"У мальчика есть карандаш."
Translation:The boy has a pencil.
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"Caran d'Ache was the pseudonym of the 19th century French satirist and political cartoonist Emmanuel Poiré (November 6, 1858 – February 26, 1909). "Caran d'Ache" comes from the Russian word karandash (карандаш), meaning pencil, which in turn comes from the Turkish words kara taş, meaning black stone." https://en.wikipedia.org/wiki/Caran_d%27Ache
No, it's not an exception. «Ма́льчик» is masculine, so the usual genitive ending is -а (ма́льчик 'boy' — ма́льчика, стол 'table' — стола́) or я after soft consonants (учи́тель 'teacher' — учи́теля).
The ending -и is used for feminine words with stem ending in soft consonant or к/г/х/ш/ж/ч (да́ча 'dacha' — stem is дач- — genitive is дачи). Some masculine words can belong to feminine declension (notably short forms of names, like Ви́тя — stem is Вить- — genitive singular is Ви́ти), those words are exceptions. But «ма́льчик» is not.
No, there are 3 cases in total. :D Russian has 3 declensions:
- feminine a-declenstion (words engling in -а and -я in nominative singular; include some masculine words), e.g., вода́ 'water', во́ля 'freedom', свеча́ 'candle',
- masculine/neuter declension (words ending in consonants and -о or -е in nominative singular), e.g. слон 'elephant', гусь 'goose', яйцо́ 'egg', со́лнце 'sun',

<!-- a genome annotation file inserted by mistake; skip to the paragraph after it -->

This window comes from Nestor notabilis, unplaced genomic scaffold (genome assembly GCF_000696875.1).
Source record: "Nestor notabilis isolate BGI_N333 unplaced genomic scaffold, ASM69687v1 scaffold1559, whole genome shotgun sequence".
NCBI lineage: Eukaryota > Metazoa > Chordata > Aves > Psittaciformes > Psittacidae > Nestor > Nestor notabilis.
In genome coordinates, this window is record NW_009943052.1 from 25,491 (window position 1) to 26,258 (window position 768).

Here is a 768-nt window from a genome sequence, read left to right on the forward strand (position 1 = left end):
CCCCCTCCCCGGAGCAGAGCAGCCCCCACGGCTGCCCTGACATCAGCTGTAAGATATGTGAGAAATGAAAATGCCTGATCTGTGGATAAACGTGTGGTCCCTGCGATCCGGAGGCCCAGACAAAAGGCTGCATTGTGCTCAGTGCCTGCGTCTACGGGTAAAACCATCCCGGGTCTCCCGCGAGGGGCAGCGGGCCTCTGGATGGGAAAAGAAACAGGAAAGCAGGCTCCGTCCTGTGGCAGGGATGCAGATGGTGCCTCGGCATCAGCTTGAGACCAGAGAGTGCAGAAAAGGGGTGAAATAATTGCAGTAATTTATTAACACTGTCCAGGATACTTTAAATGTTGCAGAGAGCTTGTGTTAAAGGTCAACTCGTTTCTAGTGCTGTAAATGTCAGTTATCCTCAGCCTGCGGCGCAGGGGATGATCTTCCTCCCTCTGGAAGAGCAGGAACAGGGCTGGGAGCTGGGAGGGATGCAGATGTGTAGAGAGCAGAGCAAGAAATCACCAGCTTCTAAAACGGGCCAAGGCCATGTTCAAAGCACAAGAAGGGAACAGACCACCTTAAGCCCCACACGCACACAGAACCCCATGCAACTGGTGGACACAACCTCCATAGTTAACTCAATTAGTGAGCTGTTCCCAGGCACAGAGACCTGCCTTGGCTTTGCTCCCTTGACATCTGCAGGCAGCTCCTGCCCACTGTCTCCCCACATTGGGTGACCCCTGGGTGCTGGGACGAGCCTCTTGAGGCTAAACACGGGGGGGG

- feminine i-declension (feminine words ending in soft consonant or шь/жь/чь in nominative singular), e.g. рожь 'rye'.
Masculine declension can also end in soft consonant, so it's sometimes difficult to distinguish between a masculine declension and a feminine i-declension.
Native speakers also find this difficult: at school, we paid speacial attention to remembering the correct gender of the words like гусь 'goose (masculine)' and на́дпись 'inscription (feminine)'. Also, they have a different gender in different languages (e.g. in Belarusian), so this suggests they have been a source of confusion for a while.
Also, sometimes words have a declension that is different from its gender. E.g. «па́па» 'dad' has a feminine declension, but it's masculine. Most short forms of names have feminine declension.
With «есть» 'there is', you use nominative. With «нет» 'there is no', you use genitive.
Ь (') doesn't make a sound in itself, but it changes the pronounciation of the previous sound. You can try to get this difference by comparing similar words: стол / stol — столь / stol', гол / gol — голь / gol'. I know getting the distiction might be hard, but with some practice you'll understand it.
In fact, in your sentence it changes the meaning! «У мальчика ест карандаш» means '[Something] is eating the boy's pencil'. Creepy!
I'm no Russian expert, so take this with a grain of salt.
У is never translated into 'the' or 'this'. 'The' simply doesn't exist as an independent word, and 'this' (and 'that') are taken care of by ЭТО and its variants. The У simply serves to remind you that the noun following, here МАМЫ, is in Genitive case, for it could be mistaken for Nominative plural.